Panasonic Lumix DMC-FZ200 Review
The DMC-FZ200's movie mode is essentially unchanged since the FZ150. The camera can record Full HD Progressive video, which is 1920 x 1080 at 60 frames per second for the uninitiated. The bit rate is an impressive 28 MBps at this setting, so you'll want a large (not to mention fast) memory card if you're recording at that quality. Don't need a resolution quite that nice? You can also select from 1080/60i or 720/60p resolutions. For all three of these resolutions, you can record up to 30 minutes of continuous video (thank you, AVCHD codec). Naturally, you get Dolby Digital Stereo sound along with the high res video. The FZ200 has a zoom microphone, too.
If you want to avoid the AVCHD codec entirely - which you might, since it's difficult to edit and share - then you can also use MPEG-4. You can record video at 1920 x 1080, 1280 x 720, and 640 x 480, all at 30 frames/second. The downside of the easy to edit and share MPEG-4 format is that recording ends when the file size hits 4GB, which takes about 24 minutes at the 1080p setting.
Being a "hybrid" camera, it should come as no surprise that you can operate the FZ200's optical zoom lens while you're recording a movie. The side zoom controller makes zooming in and out especially easy. The optical image stabilization system works, as well, with an "active" mode that helps suppress severe camera shake. The camera can focus continuously while recording a movie, to help keep your subjects in focus, wherever they are.
|The Motion Picture menu is where you'll find options for movie recording such as file quality, file type, and wint cut options, to reduce the effect of wind noise on footage.|
Movie recording can be a totally point-and-shoot experience, or you can adjust the exposure manually. To do the latter, just put the camera into Creative Motion Picture mode, where you can adjust the aperture, shutter speed, and ISO. A wind cut filter is available for shooting outdoors. Still photos can be taken while recording a movie, though the resolution will be 3.5 Megapixel.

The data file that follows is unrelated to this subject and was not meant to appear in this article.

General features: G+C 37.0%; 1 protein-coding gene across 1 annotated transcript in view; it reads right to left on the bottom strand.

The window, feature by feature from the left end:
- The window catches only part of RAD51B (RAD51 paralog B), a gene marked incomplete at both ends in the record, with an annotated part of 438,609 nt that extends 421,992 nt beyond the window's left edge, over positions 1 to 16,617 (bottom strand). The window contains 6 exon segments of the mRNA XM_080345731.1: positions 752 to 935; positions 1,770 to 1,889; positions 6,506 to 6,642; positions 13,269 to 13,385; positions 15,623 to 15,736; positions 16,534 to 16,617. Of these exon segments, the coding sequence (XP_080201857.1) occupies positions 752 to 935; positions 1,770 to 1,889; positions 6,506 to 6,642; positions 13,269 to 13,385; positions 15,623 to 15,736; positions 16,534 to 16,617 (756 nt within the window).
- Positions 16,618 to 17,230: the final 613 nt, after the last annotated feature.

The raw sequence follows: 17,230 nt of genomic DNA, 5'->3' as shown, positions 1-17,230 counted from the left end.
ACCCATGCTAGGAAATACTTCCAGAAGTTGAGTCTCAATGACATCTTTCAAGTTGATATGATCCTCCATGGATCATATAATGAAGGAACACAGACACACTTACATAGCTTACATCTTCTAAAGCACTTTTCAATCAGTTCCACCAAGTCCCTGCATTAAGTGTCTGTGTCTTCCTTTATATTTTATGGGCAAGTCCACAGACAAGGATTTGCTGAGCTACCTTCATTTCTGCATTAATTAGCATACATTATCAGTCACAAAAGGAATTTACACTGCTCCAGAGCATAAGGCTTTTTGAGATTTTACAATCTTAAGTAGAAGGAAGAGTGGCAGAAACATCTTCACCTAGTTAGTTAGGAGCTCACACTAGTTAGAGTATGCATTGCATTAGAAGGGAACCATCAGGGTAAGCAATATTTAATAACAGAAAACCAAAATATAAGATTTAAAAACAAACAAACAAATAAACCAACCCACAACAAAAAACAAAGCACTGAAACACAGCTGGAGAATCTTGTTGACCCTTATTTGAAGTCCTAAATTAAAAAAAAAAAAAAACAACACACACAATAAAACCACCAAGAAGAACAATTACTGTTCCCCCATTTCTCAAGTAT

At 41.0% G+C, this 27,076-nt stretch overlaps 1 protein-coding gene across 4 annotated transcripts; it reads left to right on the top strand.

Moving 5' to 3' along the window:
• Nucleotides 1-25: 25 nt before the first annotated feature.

The only new addition to the FZ200 movie movie is the ability to record at high frame rates. You can choose from frame rates of 120 or 240 fps, at resolutions of 1280 x 720 and 640 x 480, respectively. While these movies are recorded at fast frame rates, they are played back at normal speed, giving you a slow motion effect. As you might have guessed, sound is not recorded in high speed movie mode.
I have a pair of sample movies to share with you in this review. Both of these were taken at the 1080/60p resolution and converted into QuickTime format using Final Cut Pro X. I've provided links to the original MTS files in case you'd like to view those, as well. Be warned that all of these files are quite large!
Sample Video 1
|1920 x 1080, 60 fps, 72.5 MB, QuickTime/H.264 format|
Sample Video 2
|1920 x 1080, 60 fps, 42.1 MB, QuickTime/H.264 format|
Overall, the quality looks pretty good. If you want an additional sample, check out this video I took of a 777 landing gear demo at a recent United Airlines event.
|Waffles with fruits by Coolinarka|
from Food photography (desserts)
|Vestrahorn Frozen Reflection by Will B Milner|
from Ice cold
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